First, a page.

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Family Economic Security Policies and Child and Family Health


In this review, we examine the effects of family economic security policies (i.e., minimum wage, earned income tax credit, unemployment insurance, Temporary Assistance to Needy Families) on child and family health outcomes, summarize policy generosity across states in the USA, and discuss directions and possibilities for future research. This manuscript is an update to a review article that was published in 2014. Millions of Americans are affected by family economic security policies each year, many of whom are the most vulnerable in society. There is increasing evidence that these policies impact health outcomes and behaviors of adults and children. Further, research indicates that, overall, policies which are more restrictive are associated with poorer health behaviors and outcomes; however, the strength of the evidence differs across each of the four policies. There is significant diversity in state-level policies, and it is plausible that these policy variations are contributing to health disparities across and within states. Despite increasing evidence of the relationship between economic policies and health, there continues to be limited attention to this issue. State policy variations offer a valuable opportunity for scientists to conduct natural experiments and contribute to evidence linking social policy effects to family and child well-being. The mounting evidence will help to guide future research and policy making for evolving toward a more nurturing society for family and child health and well-being.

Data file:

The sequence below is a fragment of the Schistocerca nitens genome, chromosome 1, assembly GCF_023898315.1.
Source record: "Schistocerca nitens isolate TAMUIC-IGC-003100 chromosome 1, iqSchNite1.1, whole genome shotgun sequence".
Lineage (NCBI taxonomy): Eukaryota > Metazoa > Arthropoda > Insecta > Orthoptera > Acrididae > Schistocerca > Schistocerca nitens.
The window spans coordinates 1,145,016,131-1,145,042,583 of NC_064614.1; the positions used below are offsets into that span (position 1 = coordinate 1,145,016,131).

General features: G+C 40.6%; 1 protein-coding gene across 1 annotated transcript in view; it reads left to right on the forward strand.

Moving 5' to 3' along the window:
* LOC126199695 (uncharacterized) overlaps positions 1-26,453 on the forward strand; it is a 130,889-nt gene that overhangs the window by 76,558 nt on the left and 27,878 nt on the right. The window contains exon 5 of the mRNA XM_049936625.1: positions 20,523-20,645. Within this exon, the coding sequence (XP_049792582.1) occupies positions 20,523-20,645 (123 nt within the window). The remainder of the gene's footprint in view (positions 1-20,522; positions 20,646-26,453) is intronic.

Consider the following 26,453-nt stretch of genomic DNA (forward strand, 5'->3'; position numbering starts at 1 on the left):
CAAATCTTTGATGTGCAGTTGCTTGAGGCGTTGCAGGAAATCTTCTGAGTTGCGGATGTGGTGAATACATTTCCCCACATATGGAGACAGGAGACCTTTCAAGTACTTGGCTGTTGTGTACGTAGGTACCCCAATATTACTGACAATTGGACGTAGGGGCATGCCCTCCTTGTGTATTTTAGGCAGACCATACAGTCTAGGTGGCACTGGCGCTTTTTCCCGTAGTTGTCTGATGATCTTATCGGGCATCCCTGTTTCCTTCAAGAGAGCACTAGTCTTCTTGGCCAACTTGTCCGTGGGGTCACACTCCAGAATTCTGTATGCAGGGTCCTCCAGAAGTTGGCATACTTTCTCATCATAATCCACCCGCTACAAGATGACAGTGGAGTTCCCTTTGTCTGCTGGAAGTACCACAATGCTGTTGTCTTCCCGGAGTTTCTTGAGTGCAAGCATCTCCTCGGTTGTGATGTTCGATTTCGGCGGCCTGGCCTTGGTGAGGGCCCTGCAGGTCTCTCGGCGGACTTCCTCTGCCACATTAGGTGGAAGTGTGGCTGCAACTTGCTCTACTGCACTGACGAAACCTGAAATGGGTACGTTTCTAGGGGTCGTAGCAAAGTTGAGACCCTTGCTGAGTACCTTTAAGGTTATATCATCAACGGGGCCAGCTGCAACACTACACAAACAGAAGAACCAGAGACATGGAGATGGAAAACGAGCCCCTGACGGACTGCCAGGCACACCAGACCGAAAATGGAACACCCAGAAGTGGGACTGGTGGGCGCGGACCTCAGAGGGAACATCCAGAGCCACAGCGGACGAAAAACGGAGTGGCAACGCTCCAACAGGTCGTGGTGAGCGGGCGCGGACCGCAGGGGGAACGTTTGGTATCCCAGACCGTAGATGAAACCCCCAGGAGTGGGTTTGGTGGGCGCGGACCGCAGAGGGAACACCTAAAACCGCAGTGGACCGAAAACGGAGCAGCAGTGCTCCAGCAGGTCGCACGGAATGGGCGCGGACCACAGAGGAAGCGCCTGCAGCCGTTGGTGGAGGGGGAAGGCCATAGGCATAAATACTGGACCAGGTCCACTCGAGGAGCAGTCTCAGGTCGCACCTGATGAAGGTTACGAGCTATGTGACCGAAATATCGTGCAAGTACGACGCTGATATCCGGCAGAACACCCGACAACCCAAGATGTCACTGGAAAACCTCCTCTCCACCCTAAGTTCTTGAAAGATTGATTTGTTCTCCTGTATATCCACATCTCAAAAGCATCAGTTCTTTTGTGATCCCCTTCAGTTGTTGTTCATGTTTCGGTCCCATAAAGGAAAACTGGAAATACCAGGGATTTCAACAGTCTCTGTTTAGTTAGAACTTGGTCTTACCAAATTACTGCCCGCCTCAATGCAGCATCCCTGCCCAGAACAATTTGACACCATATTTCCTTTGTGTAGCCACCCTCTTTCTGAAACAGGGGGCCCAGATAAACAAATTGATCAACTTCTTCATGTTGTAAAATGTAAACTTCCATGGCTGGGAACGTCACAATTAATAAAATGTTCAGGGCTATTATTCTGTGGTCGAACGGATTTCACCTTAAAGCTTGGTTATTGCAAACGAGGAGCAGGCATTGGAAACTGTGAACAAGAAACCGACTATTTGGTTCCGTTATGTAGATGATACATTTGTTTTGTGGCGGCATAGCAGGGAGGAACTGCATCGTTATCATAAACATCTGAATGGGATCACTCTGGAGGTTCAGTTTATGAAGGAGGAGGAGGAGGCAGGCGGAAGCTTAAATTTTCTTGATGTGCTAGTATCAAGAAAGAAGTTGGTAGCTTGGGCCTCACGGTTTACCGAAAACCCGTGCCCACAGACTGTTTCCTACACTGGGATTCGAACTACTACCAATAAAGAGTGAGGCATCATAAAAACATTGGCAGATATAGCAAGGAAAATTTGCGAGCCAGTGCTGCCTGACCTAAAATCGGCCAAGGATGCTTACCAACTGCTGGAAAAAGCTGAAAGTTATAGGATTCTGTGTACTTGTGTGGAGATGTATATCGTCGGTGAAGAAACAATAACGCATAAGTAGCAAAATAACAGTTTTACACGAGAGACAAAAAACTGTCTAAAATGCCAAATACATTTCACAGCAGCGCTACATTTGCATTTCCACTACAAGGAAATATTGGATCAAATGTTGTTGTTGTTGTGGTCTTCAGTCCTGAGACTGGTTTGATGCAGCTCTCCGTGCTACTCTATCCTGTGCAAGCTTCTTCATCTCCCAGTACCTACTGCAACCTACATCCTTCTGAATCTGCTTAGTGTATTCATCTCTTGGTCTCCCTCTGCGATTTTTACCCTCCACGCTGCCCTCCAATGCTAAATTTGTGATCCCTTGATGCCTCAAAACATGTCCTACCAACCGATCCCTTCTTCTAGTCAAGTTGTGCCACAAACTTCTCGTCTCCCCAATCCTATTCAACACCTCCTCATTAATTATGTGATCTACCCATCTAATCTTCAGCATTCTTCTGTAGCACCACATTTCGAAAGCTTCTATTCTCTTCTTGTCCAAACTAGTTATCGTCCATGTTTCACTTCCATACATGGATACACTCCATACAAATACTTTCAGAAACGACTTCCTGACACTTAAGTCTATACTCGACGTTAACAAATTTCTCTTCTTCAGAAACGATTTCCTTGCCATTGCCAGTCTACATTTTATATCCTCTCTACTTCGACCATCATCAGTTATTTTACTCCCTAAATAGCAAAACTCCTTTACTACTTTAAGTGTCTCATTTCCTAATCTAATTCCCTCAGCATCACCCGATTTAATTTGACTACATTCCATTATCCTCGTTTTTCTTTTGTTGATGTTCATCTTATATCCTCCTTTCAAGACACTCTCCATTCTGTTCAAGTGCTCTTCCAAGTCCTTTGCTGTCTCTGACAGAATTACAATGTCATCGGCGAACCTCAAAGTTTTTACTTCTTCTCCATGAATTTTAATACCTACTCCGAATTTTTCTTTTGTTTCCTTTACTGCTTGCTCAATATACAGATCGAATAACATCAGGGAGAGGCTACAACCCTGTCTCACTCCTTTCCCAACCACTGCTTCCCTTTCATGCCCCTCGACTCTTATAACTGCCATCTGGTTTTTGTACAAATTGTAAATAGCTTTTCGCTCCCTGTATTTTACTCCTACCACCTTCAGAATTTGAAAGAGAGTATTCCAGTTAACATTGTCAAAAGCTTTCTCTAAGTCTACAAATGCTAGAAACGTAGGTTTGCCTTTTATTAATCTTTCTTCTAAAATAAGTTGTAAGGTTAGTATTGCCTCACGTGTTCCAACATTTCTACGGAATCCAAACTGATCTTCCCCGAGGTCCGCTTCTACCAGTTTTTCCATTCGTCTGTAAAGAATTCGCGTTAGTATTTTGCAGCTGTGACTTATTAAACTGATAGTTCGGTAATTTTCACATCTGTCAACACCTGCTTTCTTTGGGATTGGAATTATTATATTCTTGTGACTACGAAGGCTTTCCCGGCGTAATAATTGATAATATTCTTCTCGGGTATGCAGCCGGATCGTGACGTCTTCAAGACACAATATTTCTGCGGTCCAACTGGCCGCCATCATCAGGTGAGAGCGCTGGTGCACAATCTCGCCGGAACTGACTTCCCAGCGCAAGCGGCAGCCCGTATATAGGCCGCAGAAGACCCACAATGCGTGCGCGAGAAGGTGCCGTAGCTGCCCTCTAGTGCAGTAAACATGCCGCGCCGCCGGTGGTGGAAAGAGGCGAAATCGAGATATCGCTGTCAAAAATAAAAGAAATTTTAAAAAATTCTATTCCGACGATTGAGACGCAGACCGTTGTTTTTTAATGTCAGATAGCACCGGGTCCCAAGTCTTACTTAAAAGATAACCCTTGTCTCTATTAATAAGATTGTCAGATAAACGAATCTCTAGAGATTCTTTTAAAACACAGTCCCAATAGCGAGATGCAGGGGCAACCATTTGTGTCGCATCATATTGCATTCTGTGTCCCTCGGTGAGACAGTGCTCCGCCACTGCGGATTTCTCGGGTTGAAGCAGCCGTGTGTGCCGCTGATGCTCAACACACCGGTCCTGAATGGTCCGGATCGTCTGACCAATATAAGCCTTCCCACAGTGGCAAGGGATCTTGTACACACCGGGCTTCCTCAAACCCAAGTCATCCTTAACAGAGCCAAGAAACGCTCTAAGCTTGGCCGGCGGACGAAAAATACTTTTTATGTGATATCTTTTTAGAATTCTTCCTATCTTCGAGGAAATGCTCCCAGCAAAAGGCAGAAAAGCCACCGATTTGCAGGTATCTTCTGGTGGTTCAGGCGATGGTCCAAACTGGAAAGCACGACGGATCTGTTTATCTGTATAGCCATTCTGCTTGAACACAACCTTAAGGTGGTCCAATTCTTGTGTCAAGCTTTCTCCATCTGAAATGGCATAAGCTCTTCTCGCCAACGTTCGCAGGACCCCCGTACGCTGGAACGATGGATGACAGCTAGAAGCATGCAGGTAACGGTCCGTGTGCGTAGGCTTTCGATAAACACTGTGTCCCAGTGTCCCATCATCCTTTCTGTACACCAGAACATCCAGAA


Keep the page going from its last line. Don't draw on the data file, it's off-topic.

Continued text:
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The National Institute On Minority Health and Health Disparities of the National Institutes of Health under Award Number R01MD010241 supported research reported in this publication. The content is solely the responsibility of the authors and does not necessarily represent views of the National Institutes of Health.

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Correspondence to Kelli A. Komro.

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Spencer, R.A., Komro, K.A. Family Economic Security Policies and Child and Family Health. Clin Child Fam Psychol Rev 20, 45–63 (2017).

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  • Social determinants
  • Economic security
  • Policy
  • Health
  • Family
  • Child